What people download and use their connections for is their own business and as I said earlier we aren't here to police the content people choose to download, but there are organisations that will and will do so using the laws of the country, which of course we have no choice but to adhere to. As such everyone should be aware of what they are doing, what their family are doing and what anyone else using their connection is doing and ensure that they've taken steps to protect their network and their PCs as best they can to stop unauthorised access with appropriate security measures including wireless protection, firewall and anti-virus software that is regularly updated.

Copyright holders are only going to be undertaking exercises like this more and more often, we know of a couple more requests that have come in to us, as well as to other ISPs. Because the requests come from the High Court we have to co-operate with them and we can only expect to see an increase in the number of cases over the coming weeks and months.

Dave Tomlinson
PlusNet Product Team


This entry was posted by Dave Tomlinson on Wednesday, November 28th, 2007 at 8:17 pm and is tagged with and is posted in the category Traffic Management. You can follow any responses to this entry through the RSS 2.0 feed. Both comments and pings are currently closed.

18 comments on "File Sharing Letters"


Wow, interesting stuff. Is this a new phenomenon as a result of Section Three of the Act coming into effect at the beginning of October?


I don't think it's new because of section three of RIPA, this particular investigation would have started a few months ago and there has been a similar example with the Dream Pinball game earlier in the year.

What we used to get in the main was requests that would come direct from copyright holders or their representatives rather than via the court. Of course because we're under no obligation to provide them with any details without the customers express permissions unless the request is via the court all we would do is forward the contacts (usually they'd come in by email) to the customer in question.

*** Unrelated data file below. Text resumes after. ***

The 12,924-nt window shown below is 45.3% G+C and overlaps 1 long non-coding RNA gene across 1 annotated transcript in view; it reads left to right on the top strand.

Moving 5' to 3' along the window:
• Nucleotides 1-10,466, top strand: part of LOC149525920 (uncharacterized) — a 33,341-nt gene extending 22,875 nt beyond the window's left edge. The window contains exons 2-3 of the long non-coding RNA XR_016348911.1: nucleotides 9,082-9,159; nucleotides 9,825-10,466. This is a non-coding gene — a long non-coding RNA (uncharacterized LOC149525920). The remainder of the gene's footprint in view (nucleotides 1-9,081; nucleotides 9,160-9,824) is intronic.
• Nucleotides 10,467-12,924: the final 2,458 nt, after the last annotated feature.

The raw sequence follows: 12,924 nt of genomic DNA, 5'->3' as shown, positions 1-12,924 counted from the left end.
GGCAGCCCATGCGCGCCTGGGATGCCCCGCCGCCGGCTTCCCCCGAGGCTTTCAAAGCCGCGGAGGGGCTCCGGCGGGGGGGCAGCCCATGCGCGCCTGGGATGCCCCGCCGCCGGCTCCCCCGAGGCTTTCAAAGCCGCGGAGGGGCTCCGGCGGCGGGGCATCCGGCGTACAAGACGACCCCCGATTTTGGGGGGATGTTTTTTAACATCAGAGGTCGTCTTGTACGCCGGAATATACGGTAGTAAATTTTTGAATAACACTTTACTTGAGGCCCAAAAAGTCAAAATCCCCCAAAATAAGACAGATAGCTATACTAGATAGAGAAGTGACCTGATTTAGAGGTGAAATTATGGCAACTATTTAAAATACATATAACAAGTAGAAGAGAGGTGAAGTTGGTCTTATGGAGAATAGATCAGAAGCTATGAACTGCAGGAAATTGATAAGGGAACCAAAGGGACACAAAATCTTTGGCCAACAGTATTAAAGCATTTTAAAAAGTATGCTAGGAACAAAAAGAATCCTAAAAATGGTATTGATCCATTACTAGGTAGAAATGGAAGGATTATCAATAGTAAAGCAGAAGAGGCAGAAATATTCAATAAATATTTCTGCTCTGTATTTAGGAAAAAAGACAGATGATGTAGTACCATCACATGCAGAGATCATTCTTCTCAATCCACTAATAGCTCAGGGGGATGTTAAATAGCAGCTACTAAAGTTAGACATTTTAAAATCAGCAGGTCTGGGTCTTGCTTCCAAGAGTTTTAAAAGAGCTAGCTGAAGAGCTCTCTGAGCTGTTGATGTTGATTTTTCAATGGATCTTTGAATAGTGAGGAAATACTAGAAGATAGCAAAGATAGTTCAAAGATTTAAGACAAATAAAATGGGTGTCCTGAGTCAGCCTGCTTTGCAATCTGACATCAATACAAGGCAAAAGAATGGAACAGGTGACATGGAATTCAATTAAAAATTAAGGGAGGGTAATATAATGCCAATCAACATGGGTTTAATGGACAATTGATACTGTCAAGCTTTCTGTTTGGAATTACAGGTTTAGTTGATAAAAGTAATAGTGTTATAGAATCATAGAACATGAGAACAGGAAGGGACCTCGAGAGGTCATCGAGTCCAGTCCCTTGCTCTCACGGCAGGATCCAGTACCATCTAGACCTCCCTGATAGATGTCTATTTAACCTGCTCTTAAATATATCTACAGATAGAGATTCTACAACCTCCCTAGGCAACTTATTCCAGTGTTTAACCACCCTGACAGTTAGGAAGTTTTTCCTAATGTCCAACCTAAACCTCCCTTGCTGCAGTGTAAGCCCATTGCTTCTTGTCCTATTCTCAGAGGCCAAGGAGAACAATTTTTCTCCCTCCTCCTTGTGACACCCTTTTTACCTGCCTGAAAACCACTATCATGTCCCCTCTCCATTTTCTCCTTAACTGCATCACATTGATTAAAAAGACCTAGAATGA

I got linked here via and I think Dave you have the right idea, letting people know that various copyright holders are snooping about.. however what you say about legal downloads, not that I think its possible to really measure the numbers, but realistically what percentage people do you think really legally download (I can bet it'd be a tiny ammount, about 2% or 3% globally)? Most people will be of the mind, why SHOULD I have to pay for it if I can get it for free, and it annoys me that film studios etc.. are being like this, surely everyone in the worlds dream is to live in a utopia where there is no such thing as money and everybody is equal? Hmm we all know the real answer to this is yes, however in a court of law no company lawyer is going to take that as an acceptable answer or excuse. This is ALL about money, I know alot of people who download music and films, but you have to also remember that even though they do download the music most of them will actually go out and buy the cd or dvd if the film/music is any good (which alot of films make the hype of being really good but are in reality terribly poor, and we don't get our money back do we?), and why do they think that people download things? most people for example as you state with such programs as Lost and Heroes download as soon as its been aired, but thats mainly I guess because they want to see it straight away not wait a week or 6months for the UK to finally air it...or as already pointed out they don't want to pay the ludicrous money they charge for boxsets, so they should air it globally at the same time or on the same day and I think this would eliminate alot of the downloaders. the other thing is, where do they think the majority of the overhead costs come from that they claim they need to recoup are from?? spending silly amounts of money on actors, I'm sorry but no actor deserves to be paid £15m to act... nobody! If the industry as a whole decided they were going to pay 10% of their current wages to the actors then the actors would have no choice but to either take the 90% pay cut and work or just not work at all and let lesser known actors come through the ranks... the kind of behaviour that the studios display is awful, protecting your livelyhood is one thing, but in the case you've explained about with codemasters is absurd, I seriously doubt that its cost them so much that out of the 100 or so people involved have to pay £500 odd each....just my 2p!


Thanks for the comment. I don't know how many people download things legally, but then legal doesn't necessarily mean you have to pay for it.